Fritz Reiner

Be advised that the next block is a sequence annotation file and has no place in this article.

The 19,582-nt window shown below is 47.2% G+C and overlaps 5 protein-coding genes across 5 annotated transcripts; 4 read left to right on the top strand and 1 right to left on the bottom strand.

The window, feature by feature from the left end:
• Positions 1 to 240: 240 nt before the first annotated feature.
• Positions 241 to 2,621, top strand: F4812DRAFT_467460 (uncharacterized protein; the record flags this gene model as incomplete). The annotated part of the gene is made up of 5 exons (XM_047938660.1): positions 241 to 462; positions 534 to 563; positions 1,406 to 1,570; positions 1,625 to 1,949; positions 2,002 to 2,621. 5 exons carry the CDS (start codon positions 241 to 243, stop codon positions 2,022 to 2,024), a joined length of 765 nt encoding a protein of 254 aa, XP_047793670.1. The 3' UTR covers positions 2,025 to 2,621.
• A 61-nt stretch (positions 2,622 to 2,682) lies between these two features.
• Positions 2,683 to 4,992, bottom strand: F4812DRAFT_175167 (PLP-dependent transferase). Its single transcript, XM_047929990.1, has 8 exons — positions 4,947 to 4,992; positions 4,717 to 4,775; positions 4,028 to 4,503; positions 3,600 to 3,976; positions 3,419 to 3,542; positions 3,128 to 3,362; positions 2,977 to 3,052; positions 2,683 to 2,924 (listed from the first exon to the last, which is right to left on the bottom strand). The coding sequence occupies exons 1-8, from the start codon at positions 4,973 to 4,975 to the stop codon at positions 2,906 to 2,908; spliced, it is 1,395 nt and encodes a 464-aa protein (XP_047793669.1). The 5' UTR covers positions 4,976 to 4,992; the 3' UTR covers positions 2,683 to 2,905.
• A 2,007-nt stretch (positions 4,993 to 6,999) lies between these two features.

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Frederick Martin (Fritz) Reiner (December 19, 1888 - November 15, 1963) was one of the great international conductors of opera and symphonic music in the first half of the 20th century. He was born to a secular Jewish family in the Pest section of Budapest, Hungary. After preliminary studies in law (at his father’s urging), Reiner pursued the study of piano, piano pedagogy, and composition at the Franz Liszt Academy. During his last two years there his piano teacher was the young Bela Bartok. After early engagements at opera houses in Budapest and Dresden (where he worked closely with Richard Strauss) he moved to the United States of America in 1922 to take the post of Principal Conductor of the Cincinnati Symphony Orchestra. He remained until 1931, having become a naturalized citizen in 1928, then began to teach at the Curtis Institute in Philadelphia, Pennsylvania, where his pupils included Leonard Bernstein and Lukas Foss. He conducted the Pittsburgh Symphony Orchestra from 1938 to 1948, but it was as conductor of the Chicago Symphony Orchestra (1953-63) that he became an international figure, as the result of the many landmark recordings he made for RCA Victor. He also had many important engagements at the Metropolitan Opera, including a historic production of Strauss's Salome in 1949 with the Bulgarian soprano Ljuba Welitsch in the title role. At the time of his death he was preparing the Met's new production of Wagner's Götterdämmerung. Reiner was especially noted as an interpreter of Strauss and Bartók and was often seen as a modernist in his musical taste; he and his compatriot Joseph Szigeti convinced Serge Koussevitzky to commission the Concerto for Orchestra from Bartók. In reality he had a very wide repertory and was known to admire Mozart's music above all else. Reiner's conducting technique was defined by its precision and economy, in the manner of Arthur Nikisch and Arturo Toscanini. It typically employed quite small gestures - it has been said that the beat indicated by the tip of his baton could be contained in the area of a postage stamp - although from the perspective of the players it was extremely expressive. The response he drew from orchestras was one of astonishing richness, brilliance, and clarity of texture (Igor Stravinsky called the Chicago Symphony under Reiner "the most precise and flexible orchestra in the world"); it was more often than not achieved with tactics that bordered on the personally abusive. He was married three times and fathered two daughters, as well as a third daughter out of wedlock. Reiner died in New York City at the age of 74. Read more on User-contributed text is available under the Creative Commons By-SA License; additional terms may apply.